PIERRE CHAO: I think it had to do with other forces. I mean, clearly, like Lawrence said, when you're getting thirteen or fifteen players, it was obvious, you had to go through a certain process to reduce the number. Whether this management team at the Pentagon would have had a different answer from the prior one and two or three would have been the result, this management team decided that they wanted to have-that three was going to be better than two and that they wanted to make sure that the competition stayed here.
So I think it was very much a judgment call. The only comment that I would make, however, as we go on to the next decade and you look at the defense budget, you'll only have one new fighter being developed. How many companies can survive on just one new aircraft program? We only have a handful of small missile programs. How many players do you really need to do two or three? You're only going to be building a handful of ships. So it really boils down to a matter of how much are the American people willing to pay for defense, and how many companies does that realistically support in a healthy fashion?
PHIL PONCE: Mr. Korb, how about that, is the pie big enough to support the players that are currently in place?
LAWRENCE KORB: Well, I think so. I think the downturn has been exaggerated. Pierre made a comment about it's dropped by 40 percent since the mid 80's. That was the height of the Reagan build-up. But if you look at what we're spending on investment now, which is production and research and development, we're back to the level of the late 70's and early 80's. And we're pretty near the average that we were during the Cold War, and we had many more companies at that particular time. So I think if-depending on where you compare it to-it looks bigger than it, in fact, is. I think right now we're in a situation where we could support more companies than actually exist. I would not have allowed them to go down as far as they are. I probably would have stopped it at five or six, but certainly I think if you had let this go down, then you would have begun to have real problems.
PHIL PONCE: So, Mr. Korb, the four major players that were in place right now, is this going to be the landscape pretty much for the next-for the foreseeable future?
LAWRENCE KORB: I think what you'll see is Northrop Grumman may try and buy something like a Lyons or a TRW space division or Litton, some of the second and third-tier players, which is what Sec. Cohen said today, he would encourage some second- and third-tier players to join with Northrop. And Northrop Grumman is about $9 billion. They probably want to get up to 10 or 11 billion dollars.
PHIL PONCE: Mr. Chao, it's been said that Northrop is not big enough to compete with the three really big companies and that they're too big to be a niche player. What's the future of the Northrop, from your standpoint?
PIERRE CHAO: From my standpoint I think Northrop has an intriguing possibility to act sort of as the pivot point. In other words, that wherever--in future competitions between Lockheed or Boeing, whoever Northrop decides to lend their weight behind, you could maybe get that that group will end up being the winner. So they actually have the opportunity to act as the strategic pivot between the two big boys, and that's not exactly an unenviable position.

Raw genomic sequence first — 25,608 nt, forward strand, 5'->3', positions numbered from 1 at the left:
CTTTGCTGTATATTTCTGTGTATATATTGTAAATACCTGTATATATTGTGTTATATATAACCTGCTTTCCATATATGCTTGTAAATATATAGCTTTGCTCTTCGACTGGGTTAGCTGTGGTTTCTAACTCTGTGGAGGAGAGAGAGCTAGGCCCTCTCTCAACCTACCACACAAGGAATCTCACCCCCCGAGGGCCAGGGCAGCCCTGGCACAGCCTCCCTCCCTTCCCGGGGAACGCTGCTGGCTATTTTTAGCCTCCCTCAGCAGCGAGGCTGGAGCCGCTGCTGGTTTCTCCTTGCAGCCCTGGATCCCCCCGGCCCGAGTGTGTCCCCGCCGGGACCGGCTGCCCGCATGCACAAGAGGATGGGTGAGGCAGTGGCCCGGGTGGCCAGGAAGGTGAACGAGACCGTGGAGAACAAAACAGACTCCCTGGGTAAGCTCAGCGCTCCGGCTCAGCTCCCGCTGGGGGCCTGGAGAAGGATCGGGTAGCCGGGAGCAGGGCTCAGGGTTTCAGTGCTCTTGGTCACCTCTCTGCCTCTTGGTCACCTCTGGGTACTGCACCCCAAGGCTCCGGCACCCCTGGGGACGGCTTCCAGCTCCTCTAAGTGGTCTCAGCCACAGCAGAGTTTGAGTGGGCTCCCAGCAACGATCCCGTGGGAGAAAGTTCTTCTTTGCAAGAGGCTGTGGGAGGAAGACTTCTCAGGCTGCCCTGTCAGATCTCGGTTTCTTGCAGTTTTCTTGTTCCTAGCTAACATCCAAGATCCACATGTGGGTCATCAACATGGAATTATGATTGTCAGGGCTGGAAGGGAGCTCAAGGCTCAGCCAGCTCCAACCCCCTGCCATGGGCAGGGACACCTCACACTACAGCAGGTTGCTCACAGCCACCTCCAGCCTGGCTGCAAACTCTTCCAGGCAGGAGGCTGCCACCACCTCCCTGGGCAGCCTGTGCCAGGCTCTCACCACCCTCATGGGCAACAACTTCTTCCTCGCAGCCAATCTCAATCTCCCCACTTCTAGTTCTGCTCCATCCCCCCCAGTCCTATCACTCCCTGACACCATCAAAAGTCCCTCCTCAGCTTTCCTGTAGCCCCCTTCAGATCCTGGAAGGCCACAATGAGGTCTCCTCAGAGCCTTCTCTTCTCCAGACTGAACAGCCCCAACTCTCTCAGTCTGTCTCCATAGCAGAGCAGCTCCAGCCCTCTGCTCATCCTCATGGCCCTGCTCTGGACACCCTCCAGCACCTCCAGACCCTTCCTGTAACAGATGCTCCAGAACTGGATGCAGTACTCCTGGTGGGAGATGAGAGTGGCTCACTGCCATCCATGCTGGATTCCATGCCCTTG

PHIL PONCE: So you think Northrop has the ability to survive as an independent, prosperous company?
PIERRE CHAO: I think they have the ability to survive as a major or what I would call a tier one supplier to the majors and lend the pivot, and where there may be opportunities for them to develop some new technology to develop them, and Northrop Grumman-one of its great strengths is its corps technologies in stealth, in precision strike, in reconnaissance. They can lend that strength to one of the two big boys as they act as a joint venture partner for most of them. I think that's their future.
PHIL PONCE: Do you agree with that, as far as Northrop's viability?
LAWRENCE KORB: That's a good reason to keep them viable, because I think that will continue to have the competition. If they had become part of Lockheed, they wouldn't have been that pivot point. It would have been giving Lockheed too big of a share of all the future contracts.
PHIL PONCE: Mr. Korb, can you envision a scenario where the Department of Defense would have to go to the foreign companies to sort of increase the pool of competition?
LAWRENCE KORB: Well, I would like to see us do that, but I don't think it will happen for political reasons. It's very difficult for taxpayer money, for military weapons to go to a foreign country. When Americans think that we're protecting the world, we still have a lot of troops overseas. I think it will be very hard and when the foreign countries have tried to merge with US defense companies, the Department of Defense has gotten quite concerned about some of these very sensitive core technologies getting out of our hands.
PHIL PONCE: Mr. Chao, the likelihood of more foreign participation in supplying the Defense Department?
PIERRE CHAO: I think you're going to be surprised. I think it's going to be fairly high. You've had a couple of early indications: Rolls Royce, for example, buying Allison Engines about two years ago, Tracor, the Texas-based defense electronics firm that was recently acquired not only a month ago by GEC of the UK; certain countries such as the UK have proven to themselves to be very solid allies standing with America every time something has happened on a fairly consistent basis. And they've been reliable partners all along. Actually, I think, those types of countries and companies that work in those countries have had somewhat of a privileged position.
PHIL PONCE: Thank you very much. That's where we'll have to leave it. Mr. Chao, Mr. Korb, thanks.